Last week Edward Reading sent me photos of the chair he built with his son. He improved on my design: "I counter-sunk the dowels about half the thickness of the plywood, and glued them for additional support. I also notched the sides to receive the 8" brace, and glued that in as well." Good job, Ed!
Here are photos of his chair:
Ed's son is holding the peg trick, which you can see in the above video.
Buy Maker Dad on Amazon
My friend William Gurstelle told me: "Remember when you assigned me the Make magazine story about the Chaotic Double Pendulum? Well, I always thought that was one of my very best projects. About two years ago, I invented a toy based on that project and called it the Chaos Machine. I've been working with Fat Brain Toys on the project for quite a while and lo and behold, as of today, we're ready to go.
Chaos Machine ($40)
I want to make one of these.
As a young boy, Tom Fassbender
remembers being fascinated by Easter Island while watching In Search Of
, but he never thought he'd have the chance to actually visit the place — then his family decided to travel around the world.Read the rest
Written by pop-culture authors Buzz Poole and Christopher D. Salyers (who is also a toy camera collector), Camera Crazy is an attractively photographed collection of functioning toy cameras, which were popularized in the 1960s when the plastic 120 film “Diana” hit the market for only $1 a pop. Although always a hit with children, toy cameras have also been revered by collectors and photographers who welcome the artistic challenge of shooting with a plastic box that offers only a fixed focus and single shutter speed. From 1970s Mick-A-Matics and Gobots Cameras (1985) to Tamagotchi Cameras (1997) and Lego Digital Cameras (2011) – and everything in between – this book pays homage to over one-hundred of these cameras as well as many photographs produced by these “toys.” With a camera now included in every smart phone, I hope toy cameras don’t become a thing of the past.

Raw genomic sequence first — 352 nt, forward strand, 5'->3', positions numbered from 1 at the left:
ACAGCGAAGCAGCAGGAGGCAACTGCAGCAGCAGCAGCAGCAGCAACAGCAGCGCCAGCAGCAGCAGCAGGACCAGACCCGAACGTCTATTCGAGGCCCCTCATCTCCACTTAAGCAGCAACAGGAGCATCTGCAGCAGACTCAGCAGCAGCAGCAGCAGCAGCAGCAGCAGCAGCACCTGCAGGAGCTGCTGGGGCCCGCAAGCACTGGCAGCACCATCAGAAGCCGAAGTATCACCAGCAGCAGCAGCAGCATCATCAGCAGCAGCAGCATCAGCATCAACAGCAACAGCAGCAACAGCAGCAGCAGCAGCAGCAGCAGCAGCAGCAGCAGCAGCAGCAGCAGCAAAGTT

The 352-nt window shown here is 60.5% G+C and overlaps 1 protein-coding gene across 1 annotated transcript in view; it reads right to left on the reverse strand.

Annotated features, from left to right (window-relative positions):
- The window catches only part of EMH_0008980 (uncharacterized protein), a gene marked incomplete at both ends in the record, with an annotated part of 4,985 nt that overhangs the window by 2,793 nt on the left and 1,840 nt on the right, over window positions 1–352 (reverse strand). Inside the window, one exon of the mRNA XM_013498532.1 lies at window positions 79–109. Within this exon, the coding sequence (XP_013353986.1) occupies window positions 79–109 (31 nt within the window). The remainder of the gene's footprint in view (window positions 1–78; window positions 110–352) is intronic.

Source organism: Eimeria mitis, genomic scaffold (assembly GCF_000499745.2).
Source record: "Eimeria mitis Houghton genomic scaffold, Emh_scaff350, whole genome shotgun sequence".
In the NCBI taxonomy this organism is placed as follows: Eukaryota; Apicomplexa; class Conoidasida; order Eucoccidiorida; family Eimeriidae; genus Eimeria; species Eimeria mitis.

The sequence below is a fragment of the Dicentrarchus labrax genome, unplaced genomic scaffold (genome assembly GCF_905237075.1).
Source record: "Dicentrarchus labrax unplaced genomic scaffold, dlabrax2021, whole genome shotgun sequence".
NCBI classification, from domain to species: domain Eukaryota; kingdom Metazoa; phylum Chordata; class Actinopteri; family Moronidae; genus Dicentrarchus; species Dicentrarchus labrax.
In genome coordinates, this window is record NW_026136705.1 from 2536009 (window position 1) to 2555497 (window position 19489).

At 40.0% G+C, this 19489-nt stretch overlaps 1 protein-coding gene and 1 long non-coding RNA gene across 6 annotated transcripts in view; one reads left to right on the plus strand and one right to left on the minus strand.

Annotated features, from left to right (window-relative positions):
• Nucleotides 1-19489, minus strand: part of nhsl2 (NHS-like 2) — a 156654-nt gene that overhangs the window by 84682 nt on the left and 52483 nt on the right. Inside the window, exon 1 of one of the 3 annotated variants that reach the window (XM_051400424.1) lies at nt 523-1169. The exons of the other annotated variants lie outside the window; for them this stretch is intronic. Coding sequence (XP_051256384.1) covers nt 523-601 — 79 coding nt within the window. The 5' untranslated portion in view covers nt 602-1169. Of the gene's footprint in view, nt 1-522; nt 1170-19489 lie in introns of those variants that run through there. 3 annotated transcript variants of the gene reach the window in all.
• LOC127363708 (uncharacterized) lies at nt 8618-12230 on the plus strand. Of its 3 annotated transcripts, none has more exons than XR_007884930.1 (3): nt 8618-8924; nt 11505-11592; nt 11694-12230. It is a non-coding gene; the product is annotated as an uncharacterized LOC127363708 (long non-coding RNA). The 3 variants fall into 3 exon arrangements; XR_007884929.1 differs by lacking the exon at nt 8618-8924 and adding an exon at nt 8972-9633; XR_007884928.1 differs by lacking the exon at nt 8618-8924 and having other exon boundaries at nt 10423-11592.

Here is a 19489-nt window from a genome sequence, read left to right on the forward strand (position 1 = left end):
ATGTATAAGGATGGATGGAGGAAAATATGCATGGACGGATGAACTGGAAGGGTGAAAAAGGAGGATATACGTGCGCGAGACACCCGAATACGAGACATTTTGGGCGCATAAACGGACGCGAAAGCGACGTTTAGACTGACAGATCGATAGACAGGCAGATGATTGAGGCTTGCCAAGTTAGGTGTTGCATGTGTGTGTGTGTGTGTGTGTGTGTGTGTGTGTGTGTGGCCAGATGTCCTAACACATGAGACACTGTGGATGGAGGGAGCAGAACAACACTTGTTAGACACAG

Camera Crazy by Buzz Poole and Christopher D. Salyers
Take a look at other beautiful paper books at Wink. And sign up for the Wink newsletter to get all the reviews and photos delivered once a week.
From Futility Closet: a cool little paper boomerang.
Mathematician Yutaka Nishiyama of the Osaka University of Economics has designed a nifty paper boomerang that you can use indoors. A free PDF template (with instructions in 70 languages!) is here.
Hold it vertically, like a paper airplane, and throw it straight ahead at eye level, snapping your wrist as you release it. The greater the spin, the better the performance. It should travel 3-4 meters in a circle and return in 1-2 seconds. Catch it between your palms.
As Steve Hoefer's
uncle would say, "I cut it twice and it's still too short."Read the rest
My 11-year-old daughter Jane and I recorded a 2-day video workshop produced by CreativeLive. You can watch it today for free. We'll show you how to make 12 cool projects, ranging from electronic musical instruments to balloon videocameras.
Rob Cockerham says: "I enlisted my kids to help with a trial where I hoped to illustrate the optimum spray angle of whipped cream. I thought it would be 90 degrees, I was totally wrong."